14 November 2013

In 500 Words or Less

In 500 words or less...

...describe your career goals, research interests, and moving personal history.  (Bonus points if we cry.)

In 500 words or less...

...explain how to solve world hunger.  (Make sure your idea is novel and realistic, please.)

In 500 words or less...

...capture the essence of motherhood.  (You know, get to the root of it.)

In 500 words or less...

...tell us what it's like to live in Congo.  (Everything.  Tell us everything.  We want to feel the rain on your dusty skin and hear the beat of drums in the distance.)

In 500 words or less...

Can you tell I'm applying to grad school?  

Every day this week, I've spent the hours between 8pm - 2am (because that's when a working parent is most productive, right?) obsessing over the state of my life in 500 words or less.  It's agonizing and those final cuts and edits almost did me in.  Johan (and Sarah) told me more than once that I was clearly insane.  It's just so intense to lay your hopes and dreams out to a bunch of strangers and ask them - pay them - to judge you.

If I try to work when my kids are awake, things like this happen.  (Yes, that's my cat eating a lollipop.)

I exaggerated above.  None of the schools asked me to wax eloquent on motherhood or begged to experience an absurd African rainstorm.  Thankfully, public health programs are largely sensible and to the point when it comes to essays.  However, I did just read this article about the ways undergraduate admissions are trying to sort through the essay doldrums, and I can't decide if I would have rather answered one of these questions:
  • “What does Play-Doh have to do with Plato?” (Chicago)
  • “If you could choose to be raised by robots, dinosaurs or aliens, who would you pick?” (Brandeis)
  • “So where is Waldo, really?” (Chicago again)
  •  “Write an essay somehow inspired by super-huge mustard.” (Chicago, writing crazy-ass essay questions to mess with high school seniors since 1980.)

Could I somehow describe my dedication to safe motherhood by way of super-huge mustard?  I'm thinking...

Image by Gtarmanperson via Wiki Commons.

While the bulk of my 500-word angst is over and submitted, I keep turning sentences over in my head: eliminating a , an, that, and which, adding hyphens, and correcting my misdirected love of the passive sentence.  It's my new mental game, not unlike those people who silently add big numbers for fun while on the subway or grocery store line. It makes me feel clever.  But there is also a feeling of danger; that once I start, I might not be able to stop.  The more I revise, the more I understand that the essay might never really be perfect!  Is this what editors feel like all the time?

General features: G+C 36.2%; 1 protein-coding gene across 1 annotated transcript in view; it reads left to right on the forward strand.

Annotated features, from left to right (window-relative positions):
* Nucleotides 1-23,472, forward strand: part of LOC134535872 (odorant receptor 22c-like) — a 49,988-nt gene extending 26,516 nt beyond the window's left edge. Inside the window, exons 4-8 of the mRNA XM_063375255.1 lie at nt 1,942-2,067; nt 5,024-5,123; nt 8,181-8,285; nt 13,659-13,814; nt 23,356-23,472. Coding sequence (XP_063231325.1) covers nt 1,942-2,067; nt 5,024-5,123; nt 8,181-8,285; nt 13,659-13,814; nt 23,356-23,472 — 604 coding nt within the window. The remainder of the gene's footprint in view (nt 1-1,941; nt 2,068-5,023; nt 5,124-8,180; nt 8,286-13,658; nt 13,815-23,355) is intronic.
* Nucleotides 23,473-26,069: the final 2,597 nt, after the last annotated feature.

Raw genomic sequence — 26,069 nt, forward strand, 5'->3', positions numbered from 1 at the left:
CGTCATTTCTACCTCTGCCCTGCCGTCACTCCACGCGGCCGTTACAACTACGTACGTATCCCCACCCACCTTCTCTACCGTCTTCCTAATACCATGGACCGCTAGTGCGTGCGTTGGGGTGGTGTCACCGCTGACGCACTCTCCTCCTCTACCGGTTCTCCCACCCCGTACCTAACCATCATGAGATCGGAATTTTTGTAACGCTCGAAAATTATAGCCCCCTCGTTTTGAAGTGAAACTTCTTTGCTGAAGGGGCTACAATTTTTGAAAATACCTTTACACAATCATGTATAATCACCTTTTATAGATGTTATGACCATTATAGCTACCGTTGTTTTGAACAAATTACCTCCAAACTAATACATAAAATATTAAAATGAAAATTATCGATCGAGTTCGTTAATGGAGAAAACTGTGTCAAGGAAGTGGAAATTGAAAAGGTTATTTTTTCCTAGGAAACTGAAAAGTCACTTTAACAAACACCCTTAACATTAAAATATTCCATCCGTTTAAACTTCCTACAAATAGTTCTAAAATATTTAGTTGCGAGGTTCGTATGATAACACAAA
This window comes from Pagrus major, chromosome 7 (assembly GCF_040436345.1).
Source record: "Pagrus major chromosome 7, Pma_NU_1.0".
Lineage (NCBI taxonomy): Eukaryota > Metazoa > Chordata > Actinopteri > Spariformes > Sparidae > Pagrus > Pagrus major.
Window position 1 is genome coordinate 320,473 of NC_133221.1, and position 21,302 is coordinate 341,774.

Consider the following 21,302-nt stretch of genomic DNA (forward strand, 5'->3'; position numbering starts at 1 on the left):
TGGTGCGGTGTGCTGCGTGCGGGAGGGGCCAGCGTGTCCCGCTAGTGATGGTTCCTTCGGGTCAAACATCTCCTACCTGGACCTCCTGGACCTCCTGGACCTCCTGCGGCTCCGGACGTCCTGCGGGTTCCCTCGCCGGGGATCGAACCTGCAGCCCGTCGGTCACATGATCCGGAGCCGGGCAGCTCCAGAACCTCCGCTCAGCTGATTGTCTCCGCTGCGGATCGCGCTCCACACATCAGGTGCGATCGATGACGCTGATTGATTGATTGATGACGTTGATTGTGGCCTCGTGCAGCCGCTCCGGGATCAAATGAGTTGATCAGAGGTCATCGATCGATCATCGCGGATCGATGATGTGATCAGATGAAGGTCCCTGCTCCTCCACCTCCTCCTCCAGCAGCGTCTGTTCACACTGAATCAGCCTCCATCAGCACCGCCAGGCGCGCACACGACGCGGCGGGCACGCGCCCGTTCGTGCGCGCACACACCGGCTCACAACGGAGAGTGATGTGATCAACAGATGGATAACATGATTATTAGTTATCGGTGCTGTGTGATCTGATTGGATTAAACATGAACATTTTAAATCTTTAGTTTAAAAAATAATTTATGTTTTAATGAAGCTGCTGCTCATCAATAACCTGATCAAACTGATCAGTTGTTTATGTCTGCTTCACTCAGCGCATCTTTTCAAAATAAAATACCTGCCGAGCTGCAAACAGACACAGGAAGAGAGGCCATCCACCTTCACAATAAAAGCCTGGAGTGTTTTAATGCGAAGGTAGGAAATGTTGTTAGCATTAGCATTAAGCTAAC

People love and hate this process.  Check out these amazing essays about essays.  I should have known that the NYTimes would be all over this topic.  Hereherehereherehere, and here.  

Some schools try to frame the word limit as a part of the competition, saying, "It's part of the challenge for you to make us like you in as few words as possible." While I was initially among the throngs protesting the unfairness of this task, I'm now a convert.  500 words is genius.

The exercise of painfully fitting your dearest aspirations and most transformational moments into a little over one, single-spaced, page is kind of inspirational.  For example, I learned that while I thought that some of my best work was done after two glasses of wine, it was, in fact, definitely not true upon sober re-reading.  I learned that my husband really, really loves me as evidenced by a 3am editing session on a school night.  I also learned that I enjoy writing about moms and babies and the state of world health. Which is good, because if I end up with a dissertation on my hands someday, I had better really like my topic.  Talk about clarity. 

A great essay booze doth not inspire.

The 500-word, high-stakes, personal essay. You should try it sometime.  But, not for fun.  That might be weird.  


  1. You could submit your fantastic post, Jill. I didn't count all the words, but I did like you tremendously much well before I got to word 15.

  2. First, I thought your readership had gotten super demanding. Second, I started hoping we'd be getting the answers....

    1. Love! Both of these statements made me laugh out loud. Separately.

  3. Hiya! I love occasionally stopping in on your blog - I myself have lived all over Africa (Ethiopia, Mozambique, Niger - and Brazil too, which is of course not in Africa :) working on global maternal health issues. With UNICEF, UNFPA, NGOs, as consultant, now I'm finishing off my PhD at Oxford on maternal health in Ethiopia. Anyway! I just wanted to say bonne chance throughout this difficult application process. The world needs more people protecting mothers in intelligent ways that are actually relevant to the livelihoods of women on the ground. Love your blog and outlook, and know you'll do this in spades. Du courage!!

    1. Reading this, I got a little teary. It was the sweetest, kindest comment ever. I so appreciate that you took the time to write these words!


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